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With many postsecondary students piling up significant debt loads, financial experts advise them to learn good habits for spending, saving and borrowing.mocker_bat/Getty Images/iStockphoto

With many postsecondary students piling up significant debt loads, financial experts advise them to learn good habits for spending, saving and borrowing.

That could be a daunting task, considering all the other challenges university and college students face, but the effort could pay off in the long run.

"On the one side of the coin, I really want people to think about school while they're in school and they really shouldn't have to worry about paying back debt," said Jeffrey Schwartz, executive director of Consolidated Credit Counseling Services of Canada.

"But the other side of it is – and it's the more realistic side – no one wants to be sacked with a huge amount of debt once they've gotten their first job."

A recent survey by the Bank of Montreal found Canadian students, on average, expected to owe $26,297 when they graduate.

Respondents said they anticipated being able to pay off that amount in an average of 6.4 years – the operative word being "anticipate."

In reality, it could take a lot longer than that, says BMO vice-president Janet Peddigrew.

"Based on other surveys, it's taken people as high as 14.5 years, which is the reason why they need to really think about student debt, what it means, how you use it smartly."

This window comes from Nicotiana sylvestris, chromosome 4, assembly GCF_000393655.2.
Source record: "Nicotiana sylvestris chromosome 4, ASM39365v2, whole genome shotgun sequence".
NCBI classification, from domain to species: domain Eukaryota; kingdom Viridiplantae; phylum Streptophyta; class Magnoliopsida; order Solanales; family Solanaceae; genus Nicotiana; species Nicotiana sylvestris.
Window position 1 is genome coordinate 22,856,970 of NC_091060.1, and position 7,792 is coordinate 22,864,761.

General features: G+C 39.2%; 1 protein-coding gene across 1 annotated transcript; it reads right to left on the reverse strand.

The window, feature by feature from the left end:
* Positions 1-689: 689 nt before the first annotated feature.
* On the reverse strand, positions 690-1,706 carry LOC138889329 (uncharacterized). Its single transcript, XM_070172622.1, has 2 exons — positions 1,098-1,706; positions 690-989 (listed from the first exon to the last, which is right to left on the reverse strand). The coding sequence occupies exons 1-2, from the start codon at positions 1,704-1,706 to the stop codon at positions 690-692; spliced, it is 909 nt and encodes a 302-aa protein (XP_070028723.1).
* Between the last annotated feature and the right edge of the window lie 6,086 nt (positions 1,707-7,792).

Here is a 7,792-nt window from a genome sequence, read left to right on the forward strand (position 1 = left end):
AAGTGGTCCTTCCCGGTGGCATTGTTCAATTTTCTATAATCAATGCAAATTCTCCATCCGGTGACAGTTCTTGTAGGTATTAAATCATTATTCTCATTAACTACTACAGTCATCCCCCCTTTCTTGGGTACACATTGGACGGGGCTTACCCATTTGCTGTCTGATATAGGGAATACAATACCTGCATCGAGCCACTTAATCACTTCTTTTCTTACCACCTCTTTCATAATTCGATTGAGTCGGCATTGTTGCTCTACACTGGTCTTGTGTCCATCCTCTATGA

Government loans are available, but many banks offer financing options such as student lines of credit.

Schwartz advises students to shop around. "Don't be shy. Banks are competing for business," he says.

Students can also manage their finances when they're in school to help ensure they're on solid footing once they graduate.

A recent Royal Bank of Canada survey suggests nearly two-thirds of Canadian postsecondary students plan to live away from home and expect their costs to be 50 per cent higher if they make that choice.

That's why it's crucial to track spending, says Melissa Jarman, director of student banking at RBC.

On top of fixed costs such as rent and utilities, there are a host of discretionary expenses that, while small individually, can add up to a lot, such as takeout dinners, bus fare or nights out.

"There are a number of those day-to-day expenses that maybe, while they were living at home, parents were taking on," Jarman adds. "All of a sudden they're gradually taking on all of those expenses as well. So those things can really add up."

A number of mobile apps are available to help students track their spending.

And using a student ID card to get discounts on anything from clothing to transit to restaurants can be helpful, too.

It's good to establish good financial habits early, said Jarman.

"There's some things that will just take you well beyond your years as a student and help you out in life," she said.

Schwartz said that it may not be realistic for students to start paying off debt while still in school, given the fact that it's tough to balance a job with academics.

But to the extent that they do have some extra cash from a summer or part-time job, it's possible to chip away at the amount owing.

And it's important to at least have a plan for debt repayment, with realistic goals and timelines, said Schwartz.

"If you want to pay off a certain amount of your student debt, set a goal towards that and then set up your budget to allow for that payment," Schwartz said.

One way is to set up an automatic withdrawal from your bank account to pay off the debt in small increments. A little bit can add up over time.

"Make it invisible," said Schwartz. "Often what we do, especially because it tends to be difficult to repay debt, is have that debt payment come off first and then have the rest of the amount that you have left over for the month work for you."